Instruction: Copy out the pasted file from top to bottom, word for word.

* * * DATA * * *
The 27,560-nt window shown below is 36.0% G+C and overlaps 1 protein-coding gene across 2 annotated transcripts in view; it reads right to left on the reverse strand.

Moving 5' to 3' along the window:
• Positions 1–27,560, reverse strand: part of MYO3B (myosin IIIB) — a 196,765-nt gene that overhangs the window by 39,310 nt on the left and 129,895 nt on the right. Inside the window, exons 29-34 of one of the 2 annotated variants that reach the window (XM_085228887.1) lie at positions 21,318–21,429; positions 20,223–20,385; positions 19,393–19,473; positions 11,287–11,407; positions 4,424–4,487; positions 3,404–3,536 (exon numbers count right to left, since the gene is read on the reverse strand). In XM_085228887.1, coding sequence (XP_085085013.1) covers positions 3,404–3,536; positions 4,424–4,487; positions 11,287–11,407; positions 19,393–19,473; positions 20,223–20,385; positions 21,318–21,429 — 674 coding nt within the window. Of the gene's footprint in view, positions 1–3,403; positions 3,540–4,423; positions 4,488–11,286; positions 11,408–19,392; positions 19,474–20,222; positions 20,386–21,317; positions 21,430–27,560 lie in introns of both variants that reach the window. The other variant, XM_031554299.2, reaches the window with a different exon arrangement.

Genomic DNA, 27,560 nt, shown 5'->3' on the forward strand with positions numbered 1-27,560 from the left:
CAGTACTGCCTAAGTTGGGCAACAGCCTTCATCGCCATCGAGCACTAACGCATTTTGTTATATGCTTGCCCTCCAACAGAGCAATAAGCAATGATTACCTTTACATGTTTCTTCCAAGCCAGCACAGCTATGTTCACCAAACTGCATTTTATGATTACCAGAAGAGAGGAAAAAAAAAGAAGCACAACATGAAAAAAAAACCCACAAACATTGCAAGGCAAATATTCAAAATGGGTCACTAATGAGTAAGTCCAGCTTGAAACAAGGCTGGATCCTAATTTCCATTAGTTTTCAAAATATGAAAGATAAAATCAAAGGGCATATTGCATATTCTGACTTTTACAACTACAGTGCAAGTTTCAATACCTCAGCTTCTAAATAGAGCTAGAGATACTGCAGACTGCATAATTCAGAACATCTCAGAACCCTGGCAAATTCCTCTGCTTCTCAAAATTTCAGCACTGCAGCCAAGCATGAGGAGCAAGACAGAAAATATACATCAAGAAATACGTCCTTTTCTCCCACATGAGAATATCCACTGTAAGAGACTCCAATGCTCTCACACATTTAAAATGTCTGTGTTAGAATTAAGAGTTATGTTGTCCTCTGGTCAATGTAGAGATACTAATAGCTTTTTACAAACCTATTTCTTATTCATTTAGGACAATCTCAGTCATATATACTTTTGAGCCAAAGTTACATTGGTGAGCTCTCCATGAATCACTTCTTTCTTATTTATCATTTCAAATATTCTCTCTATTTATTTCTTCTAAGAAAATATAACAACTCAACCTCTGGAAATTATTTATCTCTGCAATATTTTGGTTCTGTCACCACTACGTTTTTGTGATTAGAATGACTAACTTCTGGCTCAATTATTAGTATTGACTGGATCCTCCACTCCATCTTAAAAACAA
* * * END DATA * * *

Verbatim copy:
The 27,560-nt window shown below is 36.0% G+C and overlaps 1 protein-coding gene across 2 annotated transcripts in view; it reads right to left on the reverse strand.

Moving 5' to 3' along the window:
• Positions 1–27,560, reverse strand: part of MYO3B (myosin IIIB) — a 196,765-nt gene that overhangs the window by 39,310 nt on the left and 129,895 nt on the right. Inside the window, exons 29-34 of one of the 2 annotated variants that reach the window (XM_085228887.1) lie at positions 21,318–21,429; positions 20,223–20,385; positions 19,393–19,473; positions 11,287–11,407; positions 4,424–4,487; positions 3,404–3,536 (exon numbers count right to left, since the gene is read on the reverse strand). In XM_085228887.1, coding sequence (XP_085085013.1) covers positions 3,404–3,536; positions 4,424–4,487; positions 11,287–11,407; positions 19,393–19,473; positions 20,223–20,385; positions 21,318–21,429 — 674 coding nt within the window. Of the gene's footprint in view, positions 1–3,403; positions 3,540–4,423; positions 4,488–11,286; positions 11,408–19,392; positions 19,474–20,222; positions 20,386–21,317; positions 21,430–27,560 lie in introns of both variants that reach the window. The other variant, XM_031554299.2, reaches the window with a different exon arrangement.

Genomic DNA, 27,560 nt, shown 5'->3' on the forward strand with positions numbered 1-27,560 from the left:
CAGTACTGCCTAAGTTGGGCAACAGCCTTCATCGCCATCGAGCACTAACGCATTTTGTTATATGCTTGCCCTCCAACAGAGCAATAAGCAATGATTACCTTTACATGTTTCTTCCAAGCCAGCACAGCTATGTTCACCAAACTGCATTTTATGATTACCAGAAGAGAGGAAAAAAAAAGAAGCACAACATGAAAAAAAAACCCACAAACATTGCAAGGCAAATATTCAAAATGGGTCACTAATGAGTAAGTCCAGCTTGAAACAAGGCTGGATCCTAATTTCCATTAGTTTTCAAAATATGAAAGATAAAATCAAAGGGCATATTGCATATTCTGACTTTTACAACTACAGTGCAAGTTTCAATACCTCAGCTTCTAAATAGAGCTAGAGATACTGCAGACTGCATAATTCAGAACATCTCAGAACCCTGGCAAATTCCTCTGCTTCTCAAAATTTCAGCACTGCAGCCAAGCATGAGGAGCAAGACAGAAAATATACATCAAGAAATACGTCCTTTTCTCCCACATGAGAATATCCACTGTAAGAGACTCCAATGCTCTCACACATTTAAAATGTCTGTGTTAGAATTAAGAGTTATGTTGTCCTCTGGTCAATGTAGAGATACTAATAGCTTTTTACAAACCTATTTCTTATTCATTTAGGACAATCTCAGTCATATATACTTTTGAGCCAAAGTTACATTGGTGAGCTCTCCATGAATCACTTCTTTCTTATTTATCATTTCAAATATTCTCTCTATTTATTTCTTCTAAGAAAATATAACAACTCAACCTCTGGAAATTATTTATCTCTGCAATATTTTGGTTCTGTCACCACTACGTTTTTGTGATTAGAATGACTAACTTCTGGCTCAATTATTAGTATTGACTGGATCCTCCACTCCATCTTAAAAACAA